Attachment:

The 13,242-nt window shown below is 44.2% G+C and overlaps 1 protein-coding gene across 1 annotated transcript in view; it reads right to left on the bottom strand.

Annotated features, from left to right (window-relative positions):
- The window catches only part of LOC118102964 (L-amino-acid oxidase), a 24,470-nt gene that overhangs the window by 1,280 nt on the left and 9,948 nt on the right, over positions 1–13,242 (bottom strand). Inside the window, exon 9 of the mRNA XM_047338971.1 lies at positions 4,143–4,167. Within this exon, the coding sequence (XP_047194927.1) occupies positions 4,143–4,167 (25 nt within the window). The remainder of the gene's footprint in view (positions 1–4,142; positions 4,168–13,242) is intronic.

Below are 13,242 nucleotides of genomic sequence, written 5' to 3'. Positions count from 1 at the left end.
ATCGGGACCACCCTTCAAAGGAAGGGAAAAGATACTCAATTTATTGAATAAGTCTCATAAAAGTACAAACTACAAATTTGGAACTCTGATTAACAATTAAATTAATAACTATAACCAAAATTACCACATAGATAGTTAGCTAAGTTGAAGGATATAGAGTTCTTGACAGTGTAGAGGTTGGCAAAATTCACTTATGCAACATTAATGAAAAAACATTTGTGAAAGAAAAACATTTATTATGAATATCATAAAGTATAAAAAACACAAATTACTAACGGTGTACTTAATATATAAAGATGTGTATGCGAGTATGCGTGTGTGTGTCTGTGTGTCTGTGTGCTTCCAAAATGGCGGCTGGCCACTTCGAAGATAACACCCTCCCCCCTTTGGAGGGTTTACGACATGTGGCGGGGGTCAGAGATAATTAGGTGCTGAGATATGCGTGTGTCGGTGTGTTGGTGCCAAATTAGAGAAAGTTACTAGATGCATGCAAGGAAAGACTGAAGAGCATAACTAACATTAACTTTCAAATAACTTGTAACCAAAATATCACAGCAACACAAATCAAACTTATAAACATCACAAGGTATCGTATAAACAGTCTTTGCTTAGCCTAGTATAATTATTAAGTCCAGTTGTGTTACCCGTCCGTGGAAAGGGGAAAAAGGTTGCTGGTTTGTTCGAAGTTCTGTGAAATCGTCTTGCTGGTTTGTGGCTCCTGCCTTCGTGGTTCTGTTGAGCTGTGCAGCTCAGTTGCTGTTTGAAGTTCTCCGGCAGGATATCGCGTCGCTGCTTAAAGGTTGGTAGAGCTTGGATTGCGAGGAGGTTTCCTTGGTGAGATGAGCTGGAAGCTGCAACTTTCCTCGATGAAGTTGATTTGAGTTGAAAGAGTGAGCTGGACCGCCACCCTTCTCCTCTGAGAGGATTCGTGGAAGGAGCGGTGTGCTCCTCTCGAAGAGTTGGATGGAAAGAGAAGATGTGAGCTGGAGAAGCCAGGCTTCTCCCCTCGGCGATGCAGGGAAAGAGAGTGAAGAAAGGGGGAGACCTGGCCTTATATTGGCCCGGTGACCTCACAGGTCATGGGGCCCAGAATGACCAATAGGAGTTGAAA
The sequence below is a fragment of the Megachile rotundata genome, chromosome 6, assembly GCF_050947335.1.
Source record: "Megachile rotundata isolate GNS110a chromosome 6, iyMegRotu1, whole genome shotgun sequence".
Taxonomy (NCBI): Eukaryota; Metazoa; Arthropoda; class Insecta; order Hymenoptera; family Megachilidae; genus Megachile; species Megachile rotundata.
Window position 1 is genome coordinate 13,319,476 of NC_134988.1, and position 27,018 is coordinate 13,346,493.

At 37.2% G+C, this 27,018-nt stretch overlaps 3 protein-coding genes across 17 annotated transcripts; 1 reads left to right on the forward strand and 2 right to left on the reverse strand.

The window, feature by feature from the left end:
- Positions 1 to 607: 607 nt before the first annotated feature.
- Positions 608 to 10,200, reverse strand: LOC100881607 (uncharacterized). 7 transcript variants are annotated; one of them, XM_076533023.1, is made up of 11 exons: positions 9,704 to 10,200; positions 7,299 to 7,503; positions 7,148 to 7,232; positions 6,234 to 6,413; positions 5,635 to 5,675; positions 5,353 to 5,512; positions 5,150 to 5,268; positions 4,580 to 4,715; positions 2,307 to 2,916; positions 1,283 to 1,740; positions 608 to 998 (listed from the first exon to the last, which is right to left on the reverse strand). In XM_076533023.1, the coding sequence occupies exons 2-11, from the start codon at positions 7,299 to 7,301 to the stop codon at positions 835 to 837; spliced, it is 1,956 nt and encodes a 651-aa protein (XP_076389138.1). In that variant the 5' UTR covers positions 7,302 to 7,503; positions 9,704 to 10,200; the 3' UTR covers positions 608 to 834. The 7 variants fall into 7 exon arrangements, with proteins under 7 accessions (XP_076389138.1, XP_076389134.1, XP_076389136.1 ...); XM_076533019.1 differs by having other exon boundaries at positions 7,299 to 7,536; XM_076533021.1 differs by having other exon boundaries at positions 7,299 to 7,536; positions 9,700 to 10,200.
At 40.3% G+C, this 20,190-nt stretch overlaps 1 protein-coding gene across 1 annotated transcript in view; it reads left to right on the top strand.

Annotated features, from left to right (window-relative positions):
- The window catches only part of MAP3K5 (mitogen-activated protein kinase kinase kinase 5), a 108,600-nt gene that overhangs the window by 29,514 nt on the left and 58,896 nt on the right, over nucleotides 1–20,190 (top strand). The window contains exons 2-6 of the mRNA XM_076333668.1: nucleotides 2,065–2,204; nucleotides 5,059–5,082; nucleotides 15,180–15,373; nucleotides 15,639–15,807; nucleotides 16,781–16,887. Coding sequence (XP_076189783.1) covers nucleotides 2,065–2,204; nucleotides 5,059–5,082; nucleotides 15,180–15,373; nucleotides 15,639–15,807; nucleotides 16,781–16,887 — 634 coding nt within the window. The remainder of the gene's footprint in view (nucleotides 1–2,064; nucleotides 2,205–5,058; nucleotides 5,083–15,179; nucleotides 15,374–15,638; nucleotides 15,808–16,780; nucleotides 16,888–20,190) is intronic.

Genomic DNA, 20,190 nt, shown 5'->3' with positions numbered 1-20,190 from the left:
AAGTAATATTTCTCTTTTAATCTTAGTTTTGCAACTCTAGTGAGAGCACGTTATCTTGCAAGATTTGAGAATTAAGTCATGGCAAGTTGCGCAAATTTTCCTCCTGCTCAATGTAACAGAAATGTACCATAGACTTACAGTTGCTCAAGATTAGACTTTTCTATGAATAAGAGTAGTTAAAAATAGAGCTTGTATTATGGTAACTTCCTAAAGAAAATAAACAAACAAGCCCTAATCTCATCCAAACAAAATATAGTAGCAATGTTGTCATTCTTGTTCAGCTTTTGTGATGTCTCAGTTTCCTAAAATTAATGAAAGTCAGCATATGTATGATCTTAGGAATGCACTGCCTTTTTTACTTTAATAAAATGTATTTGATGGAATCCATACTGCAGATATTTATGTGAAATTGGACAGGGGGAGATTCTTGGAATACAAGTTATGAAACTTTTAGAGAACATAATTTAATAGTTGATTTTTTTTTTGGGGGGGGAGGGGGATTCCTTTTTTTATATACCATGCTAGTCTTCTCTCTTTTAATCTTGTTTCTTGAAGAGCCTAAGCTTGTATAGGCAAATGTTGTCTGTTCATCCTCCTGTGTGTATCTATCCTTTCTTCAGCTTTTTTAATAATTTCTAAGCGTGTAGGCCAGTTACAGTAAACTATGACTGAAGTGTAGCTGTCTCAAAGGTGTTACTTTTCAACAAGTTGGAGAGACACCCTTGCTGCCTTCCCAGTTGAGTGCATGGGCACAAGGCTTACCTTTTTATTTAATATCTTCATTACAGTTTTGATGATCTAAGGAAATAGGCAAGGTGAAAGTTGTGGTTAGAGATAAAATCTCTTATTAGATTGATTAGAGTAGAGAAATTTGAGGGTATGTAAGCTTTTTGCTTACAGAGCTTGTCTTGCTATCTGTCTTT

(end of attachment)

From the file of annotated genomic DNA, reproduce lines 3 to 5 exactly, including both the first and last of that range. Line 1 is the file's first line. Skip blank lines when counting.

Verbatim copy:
- The window catches only part of LOC118102964 (L-amino-acid oxidase), a 24,470-nt gene that overhangs the window by 1,280 nt on the left and 9,948 nt on the right, over positions 1–13,242 (bottom strand). Inside the window, exon 9 of the mRNA XM_047338971.1 lies at positions 4,143–4,167. Within this exon, the coding sequence (XP_047194927.1) occupies positions 4,143–4,167 (25 nt within the window). The remainder of the gene's footprint in view (positions 1–4,142; positions 4,168–13,242) is intronic.

Below are 13,242 nucleotides of genomic sequence, written 5' to 3'. Positions count from 1 at the left end.
ATCGGGACCACCCTTCAAAGGAAGGGAAAAGATACTCAATTTATTGAATAAGTCTCATAAAAGTACAAACTACAAATTTGGAACTCTGATTAACAATTAAATTAATAACTATAACCAAAATTACCACATAGATAGTTAGCTAAGTTGAAGGATATAGAGTTCTTGACAGTGTAGAGGTTGGCAAAATTCACTTATGCAACATTAATGAAAAAACATTTGTGAAAGAAAAACATTTATTATGAATATCATAAAGTATAAAAAACACAAATTACTAACGGTGTACTTAATATATAAAGATGTGTATGCGAGTATGCGTGTGTGTGTCTGTGTGTCTGTGTGCTTCCAAAATGGCGGCTGGCCACTTCGAAGATAACACCCTCCCCCCTTTGGAGGGTTTACGACATGTGGCGGGGGTCAGAGATAATTAGGTGCTGAGATATGCGTGTGTCGGTGTGTTGGTGCCAAATTAGAGAAAGTTACTAGATGCATGCAAGGAAAGACTGAAGAGCATAACTAACATTAACTTTCAAATAACTTGTAACCAAAATATCACAGCAACACAAATCAAACTTATAAACATCACAAGGTATCGTATAAACAGTCTTTGCTTAGCCTAGTATAATTATTAAGTCCAGTTGTGTTACCCGTCCGTGGAAAGGGGAAAAAGGTTGCTGGTTTGTTCGAAGTTCTGTGAAATCGTCTTGCTGGTTTGTGGCTCCTGCCTTCGTGGTTCTGTTGAGCTGTGCAGCTCAGTTGCTGTTTGAAGTTCTCCGGCAGGATATCGCGTCGCTGCTTAAAGGTTGGTAGAGCTTGGATTGCGAGGAGGTTTCCTTGGTGAGATGAGCTGGAAGCTGCAACTTTCCTCGATGAAGTTGATTTGAGTTGAAAGAGTGAGCTGGACCGCCACCCTTCTCCTCTGAGAGGATTCGTGGAAGGAGCGGTGTGCTCCTCTCGAAGAGTTGGATGGAAAGAGAAGATGTGAGCTGGAGAAGCCAGGCTTCTCCCCTCGGCGATGCAGGGAAAGAGAGTGAAGAAAGGGGGAGACCTGGCCTTATATTGGCCCGGTGACCTCACAGGTCATGGGGCCCAGAATGACCAATAGGAGTTGAAA